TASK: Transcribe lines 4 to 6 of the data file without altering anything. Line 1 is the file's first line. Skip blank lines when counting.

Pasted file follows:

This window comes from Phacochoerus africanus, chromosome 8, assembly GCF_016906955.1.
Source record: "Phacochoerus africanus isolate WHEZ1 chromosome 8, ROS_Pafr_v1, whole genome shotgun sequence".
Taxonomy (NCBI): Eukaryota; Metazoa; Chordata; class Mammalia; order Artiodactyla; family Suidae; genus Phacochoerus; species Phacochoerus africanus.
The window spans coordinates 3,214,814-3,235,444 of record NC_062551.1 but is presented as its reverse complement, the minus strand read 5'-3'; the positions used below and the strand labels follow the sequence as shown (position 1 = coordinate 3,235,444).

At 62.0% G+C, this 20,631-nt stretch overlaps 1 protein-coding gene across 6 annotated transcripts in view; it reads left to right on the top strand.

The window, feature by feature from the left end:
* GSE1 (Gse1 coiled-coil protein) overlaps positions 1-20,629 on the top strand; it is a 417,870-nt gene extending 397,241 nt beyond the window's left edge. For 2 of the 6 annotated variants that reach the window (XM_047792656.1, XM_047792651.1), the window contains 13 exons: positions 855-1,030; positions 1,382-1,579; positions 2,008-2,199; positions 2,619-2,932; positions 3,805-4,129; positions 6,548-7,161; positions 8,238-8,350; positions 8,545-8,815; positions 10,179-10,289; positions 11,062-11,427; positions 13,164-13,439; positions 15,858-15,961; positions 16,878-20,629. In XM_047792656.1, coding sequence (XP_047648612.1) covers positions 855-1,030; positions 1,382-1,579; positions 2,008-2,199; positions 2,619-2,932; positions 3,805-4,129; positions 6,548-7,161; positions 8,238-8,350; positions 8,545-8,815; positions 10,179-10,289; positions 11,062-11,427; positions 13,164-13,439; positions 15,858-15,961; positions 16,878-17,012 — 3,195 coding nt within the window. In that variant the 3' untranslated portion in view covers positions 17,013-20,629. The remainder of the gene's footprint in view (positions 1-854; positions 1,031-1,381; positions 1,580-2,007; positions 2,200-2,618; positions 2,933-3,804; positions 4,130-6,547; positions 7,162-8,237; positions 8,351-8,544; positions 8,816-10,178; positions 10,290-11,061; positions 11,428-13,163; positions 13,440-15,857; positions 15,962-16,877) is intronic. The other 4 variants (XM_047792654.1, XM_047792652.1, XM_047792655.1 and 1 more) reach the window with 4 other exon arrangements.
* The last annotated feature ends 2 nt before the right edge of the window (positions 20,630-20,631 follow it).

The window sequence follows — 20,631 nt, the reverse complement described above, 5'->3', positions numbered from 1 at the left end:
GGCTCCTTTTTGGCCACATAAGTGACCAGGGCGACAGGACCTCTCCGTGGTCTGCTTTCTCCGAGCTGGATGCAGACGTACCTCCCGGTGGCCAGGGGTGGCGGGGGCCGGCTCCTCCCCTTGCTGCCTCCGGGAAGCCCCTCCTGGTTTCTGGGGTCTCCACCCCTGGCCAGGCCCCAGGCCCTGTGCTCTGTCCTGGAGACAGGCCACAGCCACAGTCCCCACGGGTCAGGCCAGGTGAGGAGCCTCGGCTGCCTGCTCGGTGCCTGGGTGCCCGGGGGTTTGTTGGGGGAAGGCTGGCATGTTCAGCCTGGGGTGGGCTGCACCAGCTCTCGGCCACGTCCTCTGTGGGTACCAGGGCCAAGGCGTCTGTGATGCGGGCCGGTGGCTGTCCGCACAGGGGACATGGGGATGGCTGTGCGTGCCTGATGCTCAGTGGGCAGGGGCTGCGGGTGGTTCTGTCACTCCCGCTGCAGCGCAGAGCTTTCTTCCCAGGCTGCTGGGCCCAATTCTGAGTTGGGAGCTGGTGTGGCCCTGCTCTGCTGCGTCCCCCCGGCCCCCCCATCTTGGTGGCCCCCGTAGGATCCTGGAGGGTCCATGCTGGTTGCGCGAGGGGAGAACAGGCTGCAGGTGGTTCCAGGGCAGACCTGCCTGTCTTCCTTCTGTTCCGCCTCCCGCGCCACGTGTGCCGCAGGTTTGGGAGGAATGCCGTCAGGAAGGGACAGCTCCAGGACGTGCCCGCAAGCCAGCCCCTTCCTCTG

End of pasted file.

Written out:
The window spans coordinates 3,214,814-3,235,444 of record NC_062551.1 but is presented as its reverse complement, the minus strand read 5'-3'; the positions used below and the strand labels follow the sequence as shown (position 1 = coordinate 3,235,444).

At 62.0% G+C, this 20,631-nt stretch overlaps 1 protein-coding gene across 6 annotated transcripts in view; it reads left to right on the top strand.

The window, feature by feature from the left end: